Laserburn is a game I picked up way back in the Golden Age of wargaming, it was written in 1980 by Bryan Ansell and published by Tabletop Games as an A5 b/w booklet.

It’s now available from

It came with a pink “easy reference” sheet with lots of tables, and another sheet of various blast templates which you had to cut out.

A product of its time, it was obviously meant for RPG and skirmish gaming, especially Traveller. It had its own range of miniatures sculpted by Tony Yates, Ali Morrison and Rick Priestly amongst others. Later they produced Imperial Commander, a scaled up version of the game.

The game system mostly used d10s and % dice results to resolve to hit and wound results. It also uses d6s for some tables. It is based on 15mm figures, so you lose some of the customisatiuon you can do at 28mm, but opens up opportunities for longer ranged weaponry and lots of vehicles. You can also field a gang or force quite quickly and at a lot less expense.

All units/characters take their turn based on Initiative, so it is not an “I Go U Go” (IGUGO) system, and that makes it suitable for multiple sides to play unlike Warhammer and many other games systems. A mechanic I really like and hope to include in games system(s) I write.

More importantly, it introduced Bolt Guns, Power weapons and many other staples of what later became Rogue Trader and WH40K. The Imperium of man is described, and the so called Red Redemptionists which would today be the equivalent of either Chaos or the Imperial cultists.

As with most of the games of the early to mid 1980’s it encouraged more RPGing and home brew rules. There is a Yahoo! Laserburn newsgroup that is still semi-active and has some more useful documents and scenarios.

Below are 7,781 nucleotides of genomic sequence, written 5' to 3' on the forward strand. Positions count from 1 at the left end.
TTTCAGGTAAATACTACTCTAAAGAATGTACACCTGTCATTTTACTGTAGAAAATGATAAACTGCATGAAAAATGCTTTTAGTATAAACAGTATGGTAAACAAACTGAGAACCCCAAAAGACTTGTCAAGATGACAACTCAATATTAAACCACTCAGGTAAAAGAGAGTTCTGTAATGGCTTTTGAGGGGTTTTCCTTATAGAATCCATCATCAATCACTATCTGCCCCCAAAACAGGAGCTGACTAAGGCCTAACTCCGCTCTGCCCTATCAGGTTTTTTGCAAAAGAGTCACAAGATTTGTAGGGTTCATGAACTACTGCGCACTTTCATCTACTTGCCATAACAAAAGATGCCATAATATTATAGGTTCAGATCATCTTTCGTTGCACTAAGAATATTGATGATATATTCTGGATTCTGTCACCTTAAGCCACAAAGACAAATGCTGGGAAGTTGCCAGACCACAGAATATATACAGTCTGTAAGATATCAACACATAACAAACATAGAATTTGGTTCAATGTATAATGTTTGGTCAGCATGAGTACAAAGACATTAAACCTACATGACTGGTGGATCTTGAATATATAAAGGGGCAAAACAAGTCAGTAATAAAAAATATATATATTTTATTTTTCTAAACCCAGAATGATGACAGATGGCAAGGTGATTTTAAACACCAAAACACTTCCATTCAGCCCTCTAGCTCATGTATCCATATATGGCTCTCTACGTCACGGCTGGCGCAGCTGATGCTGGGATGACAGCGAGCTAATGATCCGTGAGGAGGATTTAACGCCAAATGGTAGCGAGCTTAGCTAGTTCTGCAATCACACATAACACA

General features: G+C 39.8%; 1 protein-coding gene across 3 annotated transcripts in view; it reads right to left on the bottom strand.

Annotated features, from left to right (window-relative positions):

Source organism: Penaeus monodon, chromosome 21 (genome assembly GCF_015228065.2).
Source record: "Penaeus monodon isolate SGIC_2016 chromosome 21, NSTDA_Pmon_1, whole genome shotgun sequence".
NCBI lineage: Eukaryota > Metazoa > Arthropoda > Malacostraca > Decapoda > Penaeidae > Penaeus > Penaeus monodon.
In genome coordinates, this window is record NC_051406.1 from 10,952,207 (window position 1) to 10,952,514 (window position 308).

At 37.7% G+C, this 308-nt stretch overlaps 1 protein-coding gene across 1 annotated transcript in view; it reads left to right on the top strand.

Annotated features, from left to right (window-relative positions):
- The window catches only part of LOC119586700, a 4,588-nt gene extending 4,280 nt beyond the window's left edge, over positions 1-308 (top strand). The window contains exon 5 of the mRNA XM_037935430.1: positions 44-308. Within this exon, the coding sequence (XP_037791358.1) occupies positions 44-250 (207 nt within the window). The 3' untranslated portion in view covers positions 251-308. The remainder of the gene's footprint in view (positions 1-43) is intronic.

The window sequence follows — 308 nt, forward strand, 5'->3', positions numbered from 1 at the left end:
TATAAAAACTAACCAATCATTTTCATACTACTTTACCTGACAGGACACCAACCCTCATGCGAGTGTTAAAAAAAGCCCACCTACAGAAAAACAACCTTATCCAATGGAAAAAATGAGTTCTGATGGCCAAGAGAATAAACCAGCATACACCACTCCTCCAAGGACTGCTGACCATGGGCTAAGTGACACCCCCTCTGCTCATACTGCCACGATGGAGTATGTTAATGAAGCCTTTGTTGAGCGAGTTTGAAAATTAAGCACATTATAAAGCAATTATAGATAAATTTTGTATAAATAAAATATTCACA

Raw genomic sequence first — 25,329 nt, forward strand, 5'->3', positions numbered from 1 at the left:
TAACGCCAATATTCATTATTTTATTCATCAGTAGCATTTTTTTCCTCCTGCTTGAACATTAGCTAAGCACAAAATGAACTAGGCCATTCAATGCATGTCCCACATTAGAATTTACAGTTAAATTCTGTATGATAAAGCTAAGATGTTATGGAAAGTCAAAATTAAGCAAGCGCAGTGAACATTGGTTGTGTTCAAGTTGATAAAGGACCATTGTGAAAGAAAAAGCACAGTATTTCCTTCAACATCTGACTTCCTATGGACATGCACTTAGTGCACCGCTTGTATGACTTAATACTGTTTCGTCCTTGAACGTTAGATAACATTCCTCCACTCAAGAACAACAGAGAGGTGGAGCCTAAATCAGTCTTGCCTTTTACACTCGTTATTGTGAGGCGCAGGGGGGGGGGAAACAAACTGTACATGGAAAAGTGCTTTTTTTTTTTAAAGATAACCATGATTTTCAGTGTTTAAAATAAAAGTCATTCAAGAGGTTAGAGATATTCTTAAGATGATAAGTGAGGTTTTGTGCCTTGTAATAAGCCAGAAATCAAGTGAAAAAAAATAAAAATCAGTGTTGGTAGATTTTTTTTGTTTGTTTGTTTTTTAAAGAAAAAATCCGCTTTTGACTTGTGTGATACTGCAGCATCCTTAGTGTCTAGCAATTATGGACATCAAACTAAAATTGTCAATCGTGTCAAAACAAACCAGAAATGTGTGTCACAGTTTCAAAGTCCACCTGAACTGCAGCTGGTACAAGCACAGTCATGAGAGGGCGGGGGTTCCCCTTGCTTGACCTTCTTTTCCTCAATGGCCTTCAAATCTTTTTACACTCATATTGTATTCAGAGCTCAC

Ideas for scenarios are provided, but I find the more recent Sci-Fi films and series useful, not least:

Have Spacesuit, will Travel.

So its a game that you can use to recreate Bladerunner, Battle Star Galactica or Star Wars if you want and are prepared to do a bit of work. The Ghosts of Mars, Total Recall and others are all sources of inspiration for this game system.

There’s a lot of promise in the rule book but it could really do with a revision and include proper rules for vehicles that are only really sketchily covered in the Main and Advanced Rulebooks.

The difference from when it was first published and now, is that there are many more producers of 15mm sci-fi figures, especially scenery (says Scenery Boy) such as GZG and Critical Mass Games. Khrurasan also do figures.

3 Responses to Laserburn

  1. Pingback: Laserburn – New Pages « The Lost City of Carcosa

  2. MarkH says:

    It was in fact published in 1980, the majority of figures were sculpted by Tony Yates. The other sculpts were integrated from the Asgard ranges.

  3. You are quite right about the date.
    The Ali Morrision and Rick priestly link I picked up on from an interview with Rick somewhere as he made it clear he wasn’t a great sculptor and it wasn’t a lucrative job. Didn’t know Tony Yates did the figs – knew he did the illustrations.
    Were the ranges TTG or Asgard tho ?

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